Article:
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One Cobble at a Time

My Self Publishing Experience Thus Far

Sandra Tayler's Journal

responsible woman

A cobble by itself is just a small stone, but when many of them lay together they create a path . My life is made up of many discrete parts. I have to find ways to fit them all into place so that I can continue to journey where I desire to go. This journal records some of the cobbles that create my path.

My Self Publishing Experience Thus Far

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responsible woman

I wrote myself a royalty check last week. It is the first time I have ever done so. With the creation of Cobble Stones, and Hold on to Your Horses finally being profitable, I realized that it is time for the publishing company I run to be paying me as a writer. So I did the spread sheet, calculated the numbers for last quarter, then wrote the check and signed it. Right afterward, I flipped it over and signed the back so I can deposit it. Before I tell you how much money, let me tell you a couple more things.

Hold on to Your Horses took me a month to write. Granted, I probably only worked for about 10 hours of that month, but during that month I wrote little else. Finding an artist to work with used up at least 30 work hours. Back and forth with the artist took 40 work hours over three months. Layout and design took at least 40 hours, this includes the hours I spent curled into a ball crying because I was sure that I’d completely ruined the project and would never be able to make it work right. I had to wait three months to get the books. Then I took the books with me to every convention I attended. I talked about them to customers over dealer’s room tables. I did that over and over again for four years. I talked about Hold Horses on the internet. I did interviews on local television, radio, podcast, and the internet. Howard blogged about the book to all his readers. The project finally broke even financially last year. It has now paid my artist a fair rate and paid for printing costs. My royalty check for this month, the first money I’ve ever made on the project, was $15.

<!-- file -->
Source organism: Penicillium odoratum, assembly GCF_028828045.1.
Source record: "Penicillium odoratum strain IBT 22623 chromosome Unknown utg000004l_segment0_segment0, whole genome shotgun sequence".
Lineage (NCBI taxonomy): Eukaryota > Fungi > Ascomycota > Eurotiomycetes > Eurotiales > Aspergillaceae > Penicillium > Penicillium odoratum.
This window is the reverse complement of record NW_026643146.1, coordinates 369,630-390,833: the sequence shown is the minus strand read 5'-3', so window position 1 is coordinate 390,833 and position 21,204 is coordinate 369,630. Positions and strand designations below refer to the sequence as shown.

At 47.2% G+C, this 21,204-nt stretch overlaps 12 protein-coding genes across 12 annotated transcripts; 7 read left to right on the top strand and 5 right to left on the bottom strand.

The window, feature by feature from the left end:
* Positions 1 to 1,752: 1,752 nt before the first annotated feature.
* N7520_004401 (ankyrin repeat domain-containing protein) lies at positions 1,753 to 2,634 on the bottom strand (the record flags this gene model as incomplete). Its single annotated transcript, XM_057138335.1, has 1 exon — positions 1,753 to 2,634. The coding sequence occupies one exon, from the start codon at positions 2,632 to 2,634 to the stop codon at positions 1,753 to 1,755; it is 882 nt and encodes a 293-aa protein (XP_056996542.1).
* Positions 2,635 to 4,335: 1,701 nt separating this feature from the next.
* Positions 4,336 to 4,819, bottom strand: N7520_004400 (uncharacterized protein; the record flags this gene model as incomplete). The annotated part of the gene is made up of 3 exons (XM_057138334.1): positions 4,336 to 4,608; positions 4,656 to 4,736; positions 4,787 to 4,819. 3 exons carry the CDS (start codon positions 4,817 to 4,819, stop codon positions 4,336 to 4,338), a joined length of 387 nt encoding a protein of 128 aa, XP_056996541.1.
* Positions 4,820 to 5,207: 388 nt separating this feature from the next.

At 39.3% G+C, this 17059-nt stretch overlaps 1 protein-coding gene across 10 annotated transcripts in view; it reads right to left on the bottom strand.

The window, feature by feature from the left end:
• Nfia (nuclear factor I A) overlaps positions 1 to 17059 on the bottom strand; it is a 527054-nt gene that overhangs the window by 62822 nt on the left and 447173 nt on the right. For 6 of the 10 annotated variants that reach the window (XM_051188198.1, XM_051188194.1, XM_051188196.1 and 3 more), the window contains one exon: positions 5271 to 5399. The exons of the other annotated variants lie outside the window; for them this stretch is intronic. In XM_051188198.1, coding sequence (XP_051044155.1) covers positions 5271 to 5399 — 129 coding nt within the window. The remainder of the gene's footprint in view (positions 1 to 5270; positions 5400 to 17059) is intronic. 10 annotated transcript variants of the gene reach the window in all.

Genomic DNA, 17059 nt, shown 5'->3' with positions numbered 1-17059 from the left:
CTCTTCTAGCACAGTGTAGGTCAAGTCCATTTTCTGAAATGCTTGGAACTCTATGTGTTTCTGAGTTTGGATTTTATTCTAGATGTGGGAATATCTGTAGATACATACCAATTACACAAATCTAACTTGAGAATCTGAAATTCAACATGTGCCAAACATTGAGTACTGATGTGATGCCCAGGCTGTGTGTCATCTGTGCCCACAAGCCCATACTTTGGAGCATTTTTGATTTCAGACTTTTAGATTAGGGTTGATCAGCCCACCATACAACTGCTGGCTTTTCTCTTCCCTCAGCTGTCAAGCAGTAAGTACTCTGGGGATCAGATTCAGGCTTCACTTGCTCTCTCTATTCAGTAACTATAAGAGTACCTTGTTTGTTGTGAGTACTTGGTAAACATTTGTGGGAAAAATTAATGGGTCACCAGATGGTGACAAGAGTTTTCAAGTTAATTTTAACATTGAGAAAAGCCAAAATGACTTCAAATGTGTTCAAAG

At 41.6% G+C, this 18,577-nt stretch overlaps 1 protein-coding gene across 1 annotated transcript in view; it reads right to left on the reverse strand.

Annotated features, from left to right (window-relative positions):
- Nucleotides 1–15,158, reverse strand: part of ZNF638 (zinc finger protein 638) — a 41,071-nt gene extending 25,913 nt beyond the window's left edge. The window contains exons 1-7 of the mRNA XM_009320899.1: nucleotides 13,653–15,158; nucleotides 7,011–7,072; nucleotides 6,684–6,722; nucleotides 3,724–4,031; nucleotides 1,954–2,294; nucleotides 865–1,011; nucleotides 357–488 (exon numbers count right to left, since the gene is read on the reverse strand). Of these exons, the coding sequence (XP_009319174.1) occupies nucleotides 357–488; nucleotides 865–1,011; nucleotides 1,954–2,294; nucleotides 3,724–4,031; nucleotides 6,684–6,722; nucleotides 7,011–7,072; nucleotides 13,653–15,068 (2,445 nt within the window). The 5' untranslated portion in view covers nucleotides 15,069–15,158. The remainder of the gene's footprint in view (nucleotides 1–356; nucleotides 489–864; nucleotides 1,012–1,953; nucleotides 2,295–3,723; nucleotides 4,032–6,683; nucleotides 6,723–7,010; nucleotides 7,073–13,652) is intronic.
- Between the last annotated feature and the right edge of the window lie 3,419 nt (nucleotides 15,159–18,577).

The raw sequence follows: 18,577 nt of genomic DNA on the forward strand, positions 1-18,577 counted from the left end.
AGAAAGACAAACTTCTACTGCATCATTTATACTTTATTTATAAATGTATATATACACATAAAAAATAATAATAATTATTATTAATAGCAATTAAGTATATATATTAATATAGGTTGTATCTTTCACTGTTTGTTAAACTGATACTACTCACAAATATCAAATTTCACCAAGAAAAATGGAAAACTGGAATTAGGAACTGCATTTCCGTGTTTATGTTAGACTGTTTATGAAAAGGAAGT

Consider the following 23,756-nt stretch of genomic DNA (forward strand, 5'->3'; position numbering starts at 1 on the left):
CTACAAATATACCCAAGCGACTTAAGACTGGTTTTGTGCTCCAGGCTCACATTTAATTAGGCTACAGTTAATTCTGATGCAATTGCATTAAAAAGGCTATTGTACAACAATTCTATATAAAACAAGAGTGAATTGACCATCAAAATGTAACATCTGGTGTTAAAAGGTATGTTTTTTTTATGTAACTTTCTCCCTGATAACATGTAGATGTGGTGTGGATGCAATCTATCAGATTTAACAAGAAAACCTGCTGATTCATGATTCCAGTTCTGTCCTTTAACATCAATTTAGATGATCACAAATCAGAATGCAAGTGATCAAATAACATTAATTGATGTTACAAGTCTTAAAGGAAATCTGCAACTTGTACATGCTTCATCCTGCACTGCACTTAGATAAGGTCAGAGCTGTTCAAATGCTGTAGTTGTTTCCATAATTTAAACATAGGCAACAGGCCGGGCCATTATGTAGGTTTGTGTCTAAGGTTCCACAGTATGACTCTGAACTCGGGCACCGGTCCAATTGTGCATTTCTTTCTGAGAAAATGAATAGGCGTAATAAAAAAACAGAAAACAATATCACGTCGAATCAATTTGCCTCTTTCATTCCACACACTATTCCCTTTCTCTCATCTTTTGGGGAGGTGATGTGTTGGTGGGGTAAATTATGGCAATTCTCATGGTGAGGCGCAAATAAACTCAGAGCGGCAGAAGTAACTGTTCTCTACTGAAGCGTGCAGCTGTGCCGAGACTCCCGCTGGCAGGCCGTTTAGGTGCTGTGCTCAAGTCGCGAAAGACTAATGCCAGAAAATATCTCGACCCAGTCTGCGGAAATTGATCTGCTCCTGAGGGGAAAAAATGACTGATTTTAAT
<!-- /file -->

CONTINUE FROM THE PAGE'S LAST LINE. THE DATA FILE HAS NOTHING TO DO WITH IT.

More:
Cobble Stones is newer. It took me 20-30 hours to edit, layout, and create. I paid someone to help me put it into kindle and ePub formats. I spent at least 30 hours making the cover through trial and lots of error. I don’t know how many hours went into the original essays. I haven’t spent much time marketing it yet. The release got swamped by the Sharp End of the Stick pre-order. It was more a kick-this-thing-out-the-door-to-fend-for-itself than a celebratory release. I find it amusing that I co-own the publishing company, but my book got sidelined by a big money maker. There is a lot more work I can do to promote this book, but the truth is that my profit margins on it are very slim because it is a Print on Demand book. It will never make very much money. My total royalty on this book is $9.

I give all these numbers because people considering self-publishing should know. It eats a lot of time and usually does not pay a lot of money. I’m not sorry I did the projects. I continue to hope that they will earn more in the future, but they have not even begun to pay me back for the financial value of my time. Emotionally both projects are paid in full and then some. Except, perhaps, in the moment when I hold a $24 check and think “that’s it?”

The Schlock books are also self-published. They support our family as well as allow us to hire a colorist and an occasional shipping assistant. Neither Howard nor I has been able to leverage the fervent Schlock audience into sales for my books. The works are too different. My writing has to find its own audience, and I’m working on that slowly. I’m treating this first $24 check as a promise to myself. It is a starting point from whence I can grow. It certainly beats the zero dollars I was getting before. Self publishing is a long game, I need to be willing to keep working at it for years to come.

Comments are open on the original post at onecobble.com.

  • Congratulations

    Congrats on breaking even and a little bit more. You do so much in so many areas. Here's to future books and finding your audience!

    As Kermit the Frog says "YAAAAAAYYYYY!"

  • A very educational, insightful and "from the heart", post.

    Good for you!

  • Is this the first time you've been paid (as an author, not a publisher) for your writing? I know you've had stories in an anthology or two, but I don't know what the terms were there.

    Whether the first of your career or just the first for a project, that first earnings check is always a nice milestone. Congratulations!

    (I fondly remember the one time I was actually paid for my art - it was some work-for-hire for a friend who needed illustrated teaching materials for his ESL business. The money wasn't much, but the "I'm a professional artist!" feeling was the real reward. Sadly, I haven't kept it up as a sideline career.)
    • This is the first time that my publishing company (Tayler Corporation) has paid me. I've also been paid for a couple of anthologies and one presentation. Most of the payments have been nominal.
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